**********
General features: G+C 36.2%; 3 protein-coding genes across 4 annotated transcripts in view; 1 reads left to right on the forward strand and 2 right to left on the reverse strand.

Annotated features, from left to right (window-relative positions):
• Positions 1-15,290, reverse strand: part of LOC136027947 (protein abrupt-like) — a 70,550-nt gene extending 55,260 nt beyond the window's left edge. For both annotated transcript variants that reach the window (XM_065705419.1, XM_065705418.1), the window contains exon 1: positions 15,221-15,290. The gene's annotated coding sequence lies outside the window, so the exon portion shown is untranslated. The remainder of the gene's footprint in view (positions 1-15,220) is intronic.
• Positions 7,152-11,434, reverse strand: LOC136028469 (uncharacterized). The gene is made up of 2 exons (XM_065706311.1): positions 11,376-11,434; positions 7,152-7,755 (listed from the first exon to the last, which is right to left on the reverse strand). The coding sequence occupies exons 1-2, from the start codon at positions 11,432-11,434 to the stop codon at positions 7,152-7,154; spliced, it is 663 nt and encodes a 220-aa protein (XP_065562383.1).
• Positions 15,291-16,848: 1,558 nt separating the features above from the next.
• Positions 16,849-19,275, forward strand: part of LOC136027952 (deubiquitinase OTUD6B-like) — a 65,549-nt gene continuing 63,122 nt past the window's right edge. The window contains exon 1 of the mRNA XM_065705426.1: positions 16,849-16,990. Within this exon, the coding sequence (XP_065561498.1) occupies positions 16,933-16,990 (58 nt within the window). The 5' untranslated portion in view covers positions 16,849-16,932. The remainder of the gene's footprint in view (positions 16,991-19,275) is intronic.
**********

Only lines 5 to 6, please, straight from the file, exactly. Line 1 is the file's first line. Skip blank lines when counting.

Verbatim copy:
• Positions 15,291-16,848: 1,558 nt separating the features above from the next.
• Positions 16,849-19,275, forward strand: part of LOC136027952 (deubiquitinase OTUD6B-like) — a 65,549-nt gene continuing 63,122 nt past the window's right edge. The window contains exon 1 of the mRNA XM_065705426.1: positions 16,849-16,990. Within this exon, the coding sequence (XP_065561498.1) occupies positions 16,933-16,990 (58 nt within the window). The 5' untranslated portion in view covers positions 16,849-16,932. The remainder of the gene's footprint in view (positions 16,991-19,275) is intronic.